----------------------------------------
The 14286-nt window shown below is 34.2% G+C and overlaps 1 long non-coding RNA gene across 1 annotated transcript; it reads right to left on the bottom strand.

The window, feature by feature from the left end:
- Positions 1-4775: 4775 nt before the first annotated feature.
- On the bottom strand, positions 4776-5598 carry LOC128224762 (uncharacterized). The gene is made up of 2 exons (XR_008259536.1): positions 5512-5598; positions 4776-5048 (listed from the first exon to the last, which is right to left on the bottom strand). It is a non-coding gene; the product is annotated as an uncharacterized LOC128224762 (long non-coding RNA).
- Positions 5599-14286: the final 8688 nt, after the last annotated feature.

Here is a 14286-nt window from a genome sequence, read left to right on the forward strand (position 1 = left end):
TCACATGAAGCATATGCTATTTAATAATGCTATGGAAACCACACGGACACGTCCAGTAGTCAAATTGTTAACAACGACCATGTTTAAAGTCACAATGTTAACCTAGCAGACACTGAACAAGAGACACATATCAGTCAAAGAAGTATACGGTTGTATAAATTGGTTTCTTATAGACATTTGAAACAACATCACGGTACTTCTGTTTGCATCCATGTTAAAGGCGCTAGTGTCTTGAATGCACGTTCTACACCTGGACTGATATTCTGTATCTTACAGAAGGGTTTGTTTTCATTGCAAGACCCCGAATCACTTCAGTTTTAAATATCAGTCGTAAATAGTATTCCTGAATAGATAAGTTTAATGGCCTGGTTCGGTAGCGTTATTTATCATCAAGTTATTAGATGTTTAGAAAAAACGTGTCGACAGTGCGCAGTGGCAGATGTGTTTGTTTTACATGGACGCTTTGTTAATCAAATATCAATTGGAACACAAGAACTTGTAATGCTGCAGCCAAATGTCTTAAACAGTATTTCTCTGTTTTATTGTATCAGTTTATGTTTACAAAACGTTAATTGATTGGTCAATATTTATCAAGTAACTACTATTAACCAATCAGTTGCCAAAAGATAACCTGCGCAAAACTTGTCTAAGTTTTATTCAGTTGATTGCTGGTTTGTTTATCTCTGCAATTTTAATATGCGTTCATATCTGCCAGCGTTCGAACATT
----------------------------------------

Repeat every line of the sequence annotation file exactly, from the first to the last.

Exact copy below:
The 14286-nt window shown below is 34.2% G+C and overlaps 1 long non-coding RNA gene across 1 annotated transcript; it reads right to left on the bottom strand.

The window, feature by feature from the left end:
- Positions 1-4775: 4775 nt before the first annotated feature.
- On the bottom strand, positions 4776-5598 carry LOC128224762 (uncharacterized). The gene is made up of 2 exons (XR_008259536.1): positions 5512-5598; positions 4776-5048 (listed from the first exon to the last, which is right to left on the bottom strand). It is a non-coding gene; the product is annotated as an uncharacterized LOC128224762 (long non-coding RNA).
- Positions 5599-14286: the final 8688 nt, after the last annotated feature.

Here is a 14286-nt window from a genome sequence, read left to right on the forward strand (position 1 = left end):
TCACATGAAGCATATGCTATTTAATAATGCTATGGAAACCACACGGACACGTCCAGTAGTCAAATTGTTAACAACGACCATGTTTAAAGTCACAATGTTAACCTAGCAGACACTGAACAAGAGACACATATCAGTCAAAGAAGTATACGGTTGTATAAATTGGTTTCTTATAGACATTTGAAACAACATCACGGTACTTCTGTTTGCATCCATGTTAAAGGCGCTAGTGTCTTGAATGCACGTTCTACACCTGGACTGATATTCTGTATCTTACAGAAGGGTTTGTTTTCATTGCAAGACCCCGAATCACTTCAGTTTTAAATATCAGTCGTAAATAGTATTCCTGAATAGATAAGTTTAATGGCCTGGTTCGGTAGCGTTATTTATCATCAAGTTATTAGATGTTTAGAAAAAACGTGTCGACAGTGCGCAGTGGCAGATGTGTTTGTTTTACATGGACGCTTTGTTAATCAAATATCAATTGGAACACAAGAACTTGTAATGCTGCAGCCAAATGTCTTAAACAGTATTTCTCTGTTTTATTGTATCAGTTTATGTTTACAAAACGTTAATTGATTGGTCAATATTTATCAAGTAACTACTATTAACCAATCAGTTGCCAAAAGATAACCTGCGCAAAACTTGTCTAAGTTTTATTCAGTTGATTGCTGGTTTGTTTATCTCTGCAATTTTAATATGCGTTCATATCTGCCAGCGTTCGAACATT